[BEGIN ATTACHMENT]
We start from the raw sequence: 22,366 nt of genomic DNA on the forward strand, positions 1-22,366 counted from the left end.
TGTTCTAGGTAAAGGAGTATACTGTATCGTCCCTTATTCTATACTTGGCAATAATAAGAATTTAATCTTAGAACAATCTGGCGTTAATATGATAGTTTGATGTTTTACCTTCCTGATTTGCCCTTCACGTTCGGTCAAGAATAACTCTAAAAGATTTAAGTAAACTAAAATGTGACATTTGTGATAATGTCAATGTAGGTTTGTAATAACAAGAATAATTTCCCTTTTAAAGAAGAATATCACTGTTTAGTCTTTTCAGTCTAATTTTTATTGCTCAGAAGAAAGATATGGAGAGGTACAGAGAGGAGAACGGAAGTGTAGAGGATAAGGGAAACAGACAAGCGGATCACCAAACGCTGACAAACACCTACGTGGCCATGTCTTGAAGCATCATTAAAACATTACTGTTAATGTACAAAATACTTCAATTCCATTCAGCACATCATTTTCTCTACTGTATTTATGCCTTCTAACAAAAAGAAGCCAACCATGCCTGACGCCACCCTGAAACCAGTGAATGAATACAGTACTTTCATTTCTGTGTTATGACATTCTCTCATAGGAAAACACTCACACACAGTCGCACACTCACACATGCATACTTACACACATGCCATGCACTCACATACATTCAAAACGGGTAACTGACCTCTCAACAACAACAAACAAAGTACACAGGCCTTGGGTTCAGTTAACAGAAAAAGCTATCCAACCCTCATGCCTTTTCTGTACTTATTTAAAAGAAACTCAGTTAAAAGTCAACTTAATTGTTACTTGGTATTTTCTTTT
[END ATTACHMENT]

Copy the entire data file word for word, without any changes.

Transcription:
We start from the raw sequence: 22,366 nt of genomic DNA on the forward strand, positions 1-22,366 counted from the left end.
TGTTCTAGGTAAAGGAGTATACTGTATCGTCCCTTATTCTATACTTGGCAATAATAAGAATTTAATCTTAGAACAATCTGGCGTTAATATGATAGTTTGATGTTTTACCTTCCTGATTTGCCCTTCACGTTCGGTCAAGAATAACTCTAAAAGATTTAAGTAAACTAAAATGTGACATTTGTGATAATGTCAATGTAGGTTTGTAATAACAAGAATAATTTCCCTTTTAAAGAAGAATATCACTGTTTAGTCTTTTCAGTCTAATTTTTATTGCTCAGAAGAAAGATATGGAGAGGTACAGAGAGGAGAACGGAAGTGTAGAGGATAAGGGAAACAGACAAGCGGATCACCAAACGCTGACAAACACCTACGTGGCCATGTCTTGAAGCATCATTAAAACATTACTGTTAATGTACAAAATACTTCAATTCCATTCAGCACATCATTTTCTCTACTGTATTTATGCCTTCTAACAAAAAGAAGCCAACCATGCCTGACGCCACCCTGAAACCAGTGAATGAATACAGTACTTTCATTTCTGTGTTATGACATTCTCTCATAGGAAAACACTCACACACAGTCGCACACTCACACATGCATACTTACACACATGCCATGCACTCACATACATTCAAAACGGGTAACTGACCTCTCAACAACAACAAACAAAGTACACAGGCCTTGGGTTCAGTTAACAGAAAAAGCTATCCAACCCTCATGCCTTTTCTGTACTTATTTAAAAGAAACTCAGTTAAAAGTCAACTTAATTGTTACTTGGTATTTTCTTTT